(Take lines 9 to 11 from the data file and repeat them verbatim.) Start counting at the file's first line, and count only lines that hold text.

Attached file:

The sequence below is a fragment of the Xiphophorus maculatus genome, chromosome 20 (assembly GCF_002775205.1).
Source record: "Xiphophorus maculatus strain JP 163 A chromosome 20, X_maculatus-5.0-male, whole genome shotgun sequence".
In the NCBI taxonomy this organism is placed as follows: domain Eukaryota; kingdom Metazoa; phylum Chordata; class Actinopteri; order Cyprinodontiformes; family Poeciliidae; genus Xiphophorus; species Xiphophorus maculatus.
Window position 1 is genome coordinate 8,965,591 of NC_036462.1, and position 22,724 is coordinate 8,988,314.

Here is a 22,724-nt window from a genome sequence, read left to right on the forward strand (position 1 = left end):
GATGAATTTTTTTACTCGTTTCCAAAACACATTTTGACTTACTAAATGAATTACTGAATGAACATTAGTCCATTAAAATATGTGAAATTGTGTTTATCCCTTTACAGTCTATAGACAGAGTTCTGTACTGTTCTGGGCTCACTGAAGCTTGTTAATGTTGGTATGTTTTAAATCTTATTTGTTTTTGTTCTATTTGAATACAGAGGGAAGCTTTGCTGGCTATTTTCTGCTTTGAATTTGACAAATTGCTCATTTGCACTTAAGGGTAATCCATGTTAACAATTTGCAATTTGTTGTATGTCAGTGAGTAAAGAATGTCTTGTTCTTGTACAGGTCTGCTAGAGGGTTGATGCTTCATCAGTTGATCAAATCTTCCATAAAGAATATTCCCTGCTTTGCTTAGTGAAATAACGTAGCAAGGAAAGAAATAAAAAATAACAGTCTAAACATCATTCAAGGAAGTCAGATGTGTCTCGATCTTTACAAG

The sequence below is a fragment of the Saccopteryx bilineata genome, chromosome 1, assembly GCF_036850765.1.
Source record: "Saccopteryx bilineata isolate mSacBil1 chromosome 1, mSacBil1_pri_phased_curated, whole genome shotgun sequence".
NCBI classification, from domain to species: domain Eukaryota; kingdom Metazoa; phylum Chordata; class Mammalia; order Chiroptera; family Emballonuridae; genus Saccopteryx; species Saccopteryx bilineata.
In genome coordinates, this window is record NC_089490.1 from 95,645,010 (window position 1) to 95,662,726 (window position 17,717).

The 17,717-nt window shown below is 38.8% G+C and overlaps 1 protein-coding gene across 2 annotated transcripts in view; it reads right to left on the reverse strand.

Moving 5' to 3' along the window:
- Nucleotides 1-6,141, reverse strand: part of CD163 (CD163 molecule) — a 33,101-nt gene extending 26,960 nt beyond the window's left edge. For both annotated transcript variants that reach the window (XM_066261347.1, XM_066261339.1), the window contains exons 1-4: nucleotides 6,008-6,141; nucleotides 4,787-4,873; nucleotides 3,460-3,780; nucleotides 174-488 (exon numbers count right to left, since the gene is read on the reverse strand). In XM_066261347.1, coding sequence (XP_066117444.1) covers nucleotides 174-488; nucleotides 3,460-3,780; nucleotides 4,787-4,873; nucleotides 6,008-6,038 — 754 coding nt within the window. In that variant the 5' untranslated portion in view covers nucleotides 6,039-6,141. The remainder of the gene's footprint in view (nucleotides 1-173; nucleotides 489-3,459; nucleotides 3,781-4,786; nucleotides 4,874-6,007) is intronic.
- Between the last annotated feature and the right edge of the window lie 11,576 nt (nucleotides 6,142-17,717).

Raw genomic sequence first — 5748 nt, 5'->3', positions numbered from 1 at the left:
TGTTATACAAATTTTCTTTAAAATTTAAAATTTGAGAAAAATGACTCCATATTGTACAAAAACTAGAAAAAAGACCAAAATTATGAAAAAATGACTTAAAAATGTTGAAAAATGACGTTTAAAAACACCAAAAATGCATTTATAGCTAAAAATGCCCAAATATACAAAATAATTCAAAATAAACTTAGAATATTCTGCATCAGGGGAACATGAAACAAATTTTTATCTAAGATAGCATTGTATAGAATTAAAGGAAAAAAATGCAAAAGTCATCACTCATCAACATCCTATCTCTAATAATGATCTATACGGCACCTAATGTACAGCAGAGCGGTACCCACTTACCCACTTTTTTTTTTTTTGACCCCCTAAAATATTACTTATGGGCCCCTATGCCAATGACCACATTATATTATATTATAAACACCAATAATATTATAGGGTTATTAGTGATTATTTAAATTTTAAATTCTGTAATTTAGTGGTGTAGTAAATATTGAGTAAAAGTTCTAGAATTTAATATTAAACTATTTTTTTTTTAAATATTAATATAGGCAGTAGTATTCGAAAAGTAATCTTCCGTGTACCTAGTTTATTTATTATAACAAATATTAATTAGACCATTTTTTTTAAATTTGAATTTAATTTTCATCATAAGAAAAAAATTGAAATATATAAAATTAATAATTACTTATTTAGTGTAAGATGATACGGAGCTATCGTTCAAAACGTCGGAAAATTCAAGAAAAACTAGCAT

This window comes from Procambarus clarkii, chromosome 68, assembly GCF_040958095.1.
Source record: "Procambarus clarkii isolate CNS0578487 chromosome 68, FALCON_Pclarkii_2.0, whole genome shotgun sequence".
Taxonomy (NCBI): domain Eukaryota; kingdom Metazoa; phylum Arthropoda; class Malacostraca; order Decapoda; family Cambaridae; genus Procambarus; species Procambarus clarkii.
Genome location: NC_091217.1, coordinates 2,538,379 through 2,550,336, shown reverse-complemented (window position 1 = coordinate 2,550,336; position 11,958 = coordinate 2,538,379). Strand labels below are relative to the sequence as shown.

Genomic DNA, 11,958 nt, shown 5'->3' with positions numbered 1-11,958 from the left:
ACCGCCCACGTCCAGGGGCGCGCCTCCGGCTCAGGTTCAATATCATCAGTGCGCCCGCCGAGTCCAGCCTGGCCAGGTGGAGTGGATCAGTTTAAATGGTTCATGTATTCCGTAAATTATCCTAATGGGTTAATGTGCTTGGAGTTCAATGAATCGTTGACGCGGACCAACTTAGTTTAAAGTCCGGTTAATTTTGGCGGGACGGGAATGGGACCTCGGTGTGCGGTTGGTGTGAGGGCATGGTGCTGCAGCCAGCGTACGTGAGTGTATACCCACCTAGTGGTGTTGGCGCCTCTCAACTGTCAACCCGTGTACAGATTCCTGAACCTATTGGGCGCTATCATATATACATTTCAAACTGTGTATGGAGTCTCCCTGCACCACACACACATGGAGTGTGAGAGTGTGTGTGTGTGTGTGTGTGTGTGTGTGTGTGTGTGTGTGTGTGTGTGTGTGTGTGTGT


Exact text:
NCBI classification, from domain to species: domain Eukaryota; kingdom Metazoa; phylum Chordata; class Mammalia; order Chiroptera; family Emballonuridae; genus Saccopteryx; species Saccopteryx bilineata.
In genome coordinates, this window is record NC_089490.1 from 95,645,010 (window position 1) to 95,662,726 (window position 17,717).

The 17,717-nt window shown below is 38.8% G+C and overlaps 1 protein-coding gene across 2 annotated transcripts in view; it reads right to left on the reverse strand.